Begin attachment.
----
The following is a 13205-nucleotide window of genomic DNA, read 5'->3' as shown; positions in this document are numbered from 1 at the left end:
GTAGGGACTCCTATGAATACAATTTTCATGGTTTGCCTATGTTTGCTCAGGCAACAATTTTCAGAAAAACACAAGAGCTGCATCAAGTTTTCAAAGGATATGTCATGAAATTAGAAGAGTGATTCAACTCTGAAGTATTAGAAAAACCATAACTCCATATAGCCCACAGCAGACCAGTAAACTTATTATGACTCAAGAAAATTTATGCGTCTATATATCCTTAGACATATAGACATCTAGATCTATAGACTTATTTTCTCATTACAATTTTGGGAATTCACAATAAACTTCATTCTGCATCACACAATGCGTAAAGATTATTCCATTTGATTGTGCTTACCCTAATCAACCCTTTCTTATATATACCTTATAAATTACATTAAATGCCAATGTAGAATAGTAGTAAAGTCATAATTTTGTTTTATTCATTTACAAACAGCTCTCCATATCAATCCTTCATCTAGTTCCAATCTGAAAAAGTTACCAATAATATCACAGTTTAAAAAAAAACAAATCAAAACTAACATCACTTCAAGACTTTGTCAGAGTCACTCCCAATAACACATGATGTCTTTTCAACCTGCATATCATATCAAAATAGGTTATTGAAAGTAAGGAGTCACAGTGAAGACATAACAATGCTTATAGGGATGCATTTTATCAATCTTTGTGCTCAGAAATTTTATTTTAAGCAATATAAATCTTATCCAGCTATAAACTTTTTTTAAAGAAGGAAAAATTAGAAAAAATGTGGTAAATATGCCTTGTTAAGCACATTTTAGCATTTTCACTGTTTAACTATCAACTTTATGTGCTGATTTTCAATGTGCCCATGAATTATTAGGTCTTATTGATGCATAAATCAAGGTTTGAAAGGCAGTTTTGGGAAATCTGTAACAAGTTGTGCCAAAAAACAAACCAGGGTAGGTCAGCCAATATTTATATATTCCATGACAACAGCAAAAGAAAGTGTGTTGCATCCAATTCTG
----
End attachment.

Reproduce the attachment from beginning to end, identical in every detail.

The following is a 13205-nucleotide window of genomic DNA, read 5'->3' as shown; positions in this document are numbered from 1 at the left end:
GTAGGGACTCCTATGAATACAATTTTCATGGTTTGCCTATGTTTGCTCAGGCAACAATTTTCAGAAAAACACAAGAGCTGCATCAAGTTTTCAAAGGATATGTCATGAAATTAGAAGAGTGATTCAACTCTGAAGTATTAGAAAAACCATAACTCCATATAGCCCACAGCAGACCAGTAAACTTATTATGACTCAAGAAAATTTATGCGTCTATATATCCTTAGACATATAGACATCTAGATCTATAGACTTATTTTCTCATTACAATTTTGGGAATTCACAATAAACTTCATTCTGCATCACACAATGCGTAAAGATTATTCCATTTGATTGTGCTTACCCTAATCAACCCTTTCTTATATATACCTTATAAATTACATTAAATGCCAATGTAGAATAGTAGTAAAGTCATAATTTTGTTTTATTCATTTACAAACAGCTCTCCATATCAATCCTTCATCTAGTTCCAATCTGAAAAAGTTACCAATAATATCACAGTTTAAAAAAAAACAAATCAAAACTAACATCACTTCAAGACTTTGTCAGAGTCACTCCCAATAACACATGATGTCTTTTCAACCTGCATATCATATCAAAATAGGTTATTGAAAGTAAGGAGTCACAGTGAAGACATAACAATGCTTATAGGGATGCATTTTATCAATCTTTGTGCTCAGAAATTTTATTTTAAGCAATATAAATCTTATCCAGCTATAAACTTTTTTTAAAGAAGGAAAAATTAGAAAAAATGTGGTAAATATGCCTTGTTAAGCACATTTTAGCATTTTCACTGTTTAACTATCAACTTTATGTGCTGATTTTCAATGTGCCCATGAATTATTAGGTCTTATTGATGCATAAATCAAGGTTTGAAAGGCAGTTTTGGGAAATCTGTAACAAGTTGTGCCAAAAAACAAACCAGGGTAGGTCAGCCAATATTTATATATTCCATGACAACAGCAAAAGAAAGTGTGTTGCATCCAATTCTG